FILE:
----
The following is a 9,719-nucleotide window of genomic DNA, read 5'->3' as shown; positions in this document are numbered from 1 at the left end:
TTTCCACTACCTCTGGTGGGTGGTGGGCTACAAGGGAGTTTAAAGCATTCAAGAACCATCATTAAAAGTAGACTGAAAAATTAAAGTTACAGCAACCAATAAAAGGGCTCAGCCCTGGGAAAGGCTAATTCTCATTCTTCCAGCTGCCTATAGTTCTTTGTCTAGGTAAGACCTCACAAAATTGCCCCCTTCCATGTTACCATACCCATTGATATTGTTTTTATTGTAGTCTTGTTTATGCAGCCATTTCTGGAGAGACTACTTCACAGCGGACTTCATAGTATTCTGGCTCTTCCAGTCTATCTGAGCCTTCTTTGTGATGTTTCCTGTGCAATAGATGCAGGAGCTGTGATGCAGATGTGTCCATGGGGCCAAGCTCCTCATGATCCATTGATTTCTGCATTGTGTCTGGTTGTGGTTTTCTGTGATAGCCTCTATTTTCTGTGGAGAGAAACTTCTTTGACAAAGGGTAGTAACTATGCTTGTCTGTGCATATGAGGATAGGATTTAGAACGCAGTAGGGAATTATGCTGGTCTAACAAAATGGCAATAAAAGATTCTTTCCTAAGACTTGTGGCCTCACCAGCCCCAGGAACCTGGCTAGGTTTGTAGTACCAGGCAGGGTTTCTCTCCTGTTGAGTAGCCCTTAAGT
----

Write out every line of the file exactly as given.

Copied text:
The following is a 9,719-nucleotide window of genomic DNA, read 5'->3' as shown; positions in this document are numbered from 1 at the left end:
TTTCCACTACCTCTGGTGGGTGGTGGGCTACAAGGGAGTTTAAAGCATTCAAGAACCATCATTAAAAGTAGACTGAAAAATTAAAGTTACAGCAACCAATAAAAGGGCTCAGCCCTGGGAAAGGCTAATTCTCATTCTTCCAGCTGCCTATAGTTCTTTGTCTAGGTAAGACCTCACAAAATTGCCCCCTTCCATGTTACCATACCCATTGATATTGTTTTTATTGTAGTCTTGTTTATGCAGCCATTTCTGGAGAGACTACTTCACAGCGGACTTCATAGTATTCTGGCTCTTCCAGTCTATCTGAGCCTTCTTTGTGATGTTTCCTGTGCAATAGATGCAGGAGCTGTGATGCAGATGTGTCCATGGGGCCAAGCTCCTCATGATCCATTGATTTCTGCATTGTGTCTGGTTGTGGTTTTCTGTGATAGCCTCTATTTTCTGTGGAGAGAAACTTCTTTGACAAAGGGTAGTAACTATGCTTGTCTGTGCATATGAGGATAGGATTTAGAACGCAGTAGGGAATTATGCTGGTCTAACAAAATGGCAATAAAAGATTCTTTCCTAAGACTTGTGGCCTCACCAGCCCCAGGAACCTGGCTAGGTTTGTAGTACCAGGCAGGGTTTCTCTCCTGTTGAGTAGCCCTTAAGT